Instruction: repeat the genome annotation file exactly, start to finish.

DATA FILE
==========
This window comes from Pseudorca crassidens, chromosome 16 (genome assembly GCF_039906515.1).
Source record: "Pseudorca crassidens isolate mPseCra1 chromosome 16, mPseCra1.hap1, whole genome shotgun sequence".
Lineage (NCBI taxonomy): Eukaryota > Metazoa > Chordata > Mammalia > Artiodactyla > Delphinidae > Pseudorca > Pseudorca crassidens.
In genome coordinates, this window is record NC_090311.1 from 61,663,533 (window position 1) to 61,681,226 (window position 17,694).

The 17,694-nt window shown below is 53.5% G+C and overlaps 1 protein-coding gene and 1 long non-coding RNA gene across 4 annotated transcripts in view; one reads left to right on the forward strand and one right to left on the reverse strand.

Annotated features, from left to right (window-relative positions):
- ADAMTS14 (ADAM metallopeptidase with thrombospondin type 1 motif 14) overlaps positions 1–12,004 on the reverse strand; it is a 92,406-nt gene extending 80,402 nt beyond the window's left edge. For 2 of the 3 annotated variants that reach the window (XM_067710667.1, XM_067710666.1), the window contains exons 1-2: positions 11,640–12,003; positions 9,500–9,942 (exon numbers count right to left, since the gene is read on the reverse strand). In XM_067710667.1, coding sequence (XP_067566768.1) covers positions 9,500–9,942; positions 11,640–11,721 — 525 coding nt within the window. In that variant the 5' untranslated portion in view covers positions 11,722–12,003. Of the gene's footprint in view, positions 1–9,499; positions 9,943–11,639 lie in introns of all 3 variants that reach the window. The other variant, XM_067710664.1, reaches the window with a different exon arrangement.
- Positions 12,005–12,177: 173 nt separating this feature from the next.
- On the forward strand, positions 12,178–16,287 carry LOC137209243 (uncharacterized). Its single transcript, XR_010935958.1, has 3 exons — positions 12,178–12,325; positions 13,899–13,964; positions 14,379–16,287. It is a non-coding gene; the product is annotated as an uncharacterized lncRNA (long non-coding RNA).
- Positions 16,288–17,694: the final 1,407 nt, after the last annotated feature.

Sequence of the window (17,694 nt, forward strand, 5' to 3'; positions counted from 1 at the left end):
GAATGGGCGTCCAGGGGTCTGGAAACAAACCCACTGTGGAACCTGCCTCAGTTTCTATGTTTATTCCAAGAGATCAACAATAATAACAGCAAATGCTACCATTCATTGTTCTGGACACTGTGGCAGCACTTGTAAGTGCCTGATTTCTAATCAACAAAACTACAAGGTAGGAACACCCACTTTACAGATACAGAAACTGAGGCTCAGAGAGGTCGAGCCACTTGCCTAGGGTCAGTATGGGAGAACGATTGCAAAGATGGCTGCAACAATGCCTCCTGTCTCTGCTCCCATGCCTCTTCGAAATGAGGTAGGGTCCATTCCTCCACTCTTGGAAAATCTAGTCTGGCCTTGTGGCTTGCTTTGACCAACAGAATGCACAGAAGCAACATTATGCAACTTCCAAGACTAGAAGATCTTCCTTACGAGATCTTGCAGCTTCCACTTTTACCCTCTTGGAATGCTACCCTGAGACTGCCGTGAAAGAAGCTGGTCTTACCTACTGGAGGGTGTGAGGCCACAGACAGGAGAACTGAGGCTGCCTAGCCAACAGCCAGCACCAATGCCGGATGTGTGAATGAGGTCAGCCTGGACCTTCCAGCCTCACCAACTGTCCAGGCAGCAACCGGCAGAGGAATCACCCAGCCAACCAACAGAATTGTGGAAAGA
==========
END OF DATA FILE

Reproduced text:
This window comes from Pseudorca crassidens, chromosome 16 (genome assembly GCF_039906515.1).
Source record: "Pseudorca crassidens isolate mPseCra1 chromosome 16, mPseCra1.hap1, whole genome shotgun sequence".
Lineage (NCBI taxonomy): Eukaryota > Metazoa > Chordata > Mammalia > Artiodactyla > Delphinidae > Pseudorca > Pseudorca crassidens.
In genome coordinates, this window is record NC_090311.1 from 61,663,533 (window position 1) to 61,681,226 (window position 17,694).

The 17,694-nt window shown below is 53.5% G+C and overlaps 1 protein-coding gene and 1 long non-coding RNA gene across 4 annotated transcripts in view; one reads left to right on the forward strand and one right to left on the reverse strand.

Annotated features, from left to right (window-relative positions):
- ADAMTS14 (ADAM metallopeptidase with thrombospondin type 1 motif 14) overlaps positions 1–12,004 on the reverse strand; it is a 92,406-nt gene extending 80,402 nt beyond the window's left edge. For 2 of the 3 annotated variants that reach the window (XM_067710667.1, XM_067710666.1), the window contains exons 1-2: positions 11,640–12,003; positions 9,500–9,942 (exon numbers count right to left, since the gene is read on the reverse strand). In XM_067710667.1, coding sequence (XP_067566768.1) covers positions 9,500–9,942; positions 11,640–11,721 — 525 coding nt within the window. In that variant the 5' untranslated portion in view covers positions 11,722–12,003. Of the gene's footprint in view, positions 1–9,499; positions 9,943–11,639 lie in introns of all 3 variants that reach the window. The other variant, XM_067710664.1, reaches the window with a different exon arrangement.
- Positions 12,005–12,177: 173 nt separating this feature from the next.
- On the forward strand, positions 12,178–16,287 carry LOC137209243 (uncharacterized). Its single transcript, XR_010935958.1, has 3 exons — positions 12,178–12,325; positions 13,899–13,964; positions 14,379–16,287. It is a non-coding gene; the product is annotated as an uncharacterized lncRNA (long non-coding RNA).
- Positions 16,288–17,694: the final 1,407 nt, after the last annotated feature.

Sequence of the window (17,694 nt, forward strand, 5' to 3'; positions counted from 1 at the left end):
GAATGGGCGTCCAGGGGTCTGGAAACAAACCCACTGTGGAACCTGCCTCAGTTTCTATGTTTATTCCAAGAGATCAACAATAATAACAGCAAATGCTACCATTCATTGTTCTGGACACTGTGGCAGCACTTGTAAGTGCCTGATTTCTAATCAACAAAACTACAAGGTAGGAACACCCACTTTACAGATACAGAAACTGAGGCTCAGAGAGGTCGAGCCACTTGCCTAGGGTCAGTATGGGAGAACGATTGCAAAGATGGCTGCAACAATGCCTCCTGTCTCTGCTCCCATGCCTCTTCGAAATGAGGTAGGGTCCATTCCTCCACTCTTGGAAAATCTAGTCTGGCCTTGTGGCTTGCTTTGACCAACAGAATGCACAGAAGCAACATTATGCAACTTCCAAGACTAGAAGATCTTCCTTACGAGATCTTGCAGCTTCCACTTTTACCCTCTTGGAATGCTACCCTGAGACTGCCGTGAAAGAAGCTGGTCTTACCTACTGGAGGGTGTGAGGCCACAGACAGGAGAACTGAGGCTGCCTAGCCAACAGCCAGCACCAATGCCGGATGTGTGAATGAGGTCAGCCTGGACCTTCCAGCCTCACCAACTGTCCAGGCAGCAACCGGCAGAGGAATCACCCAGCCAACCAACAGAATTGTGGAAAGA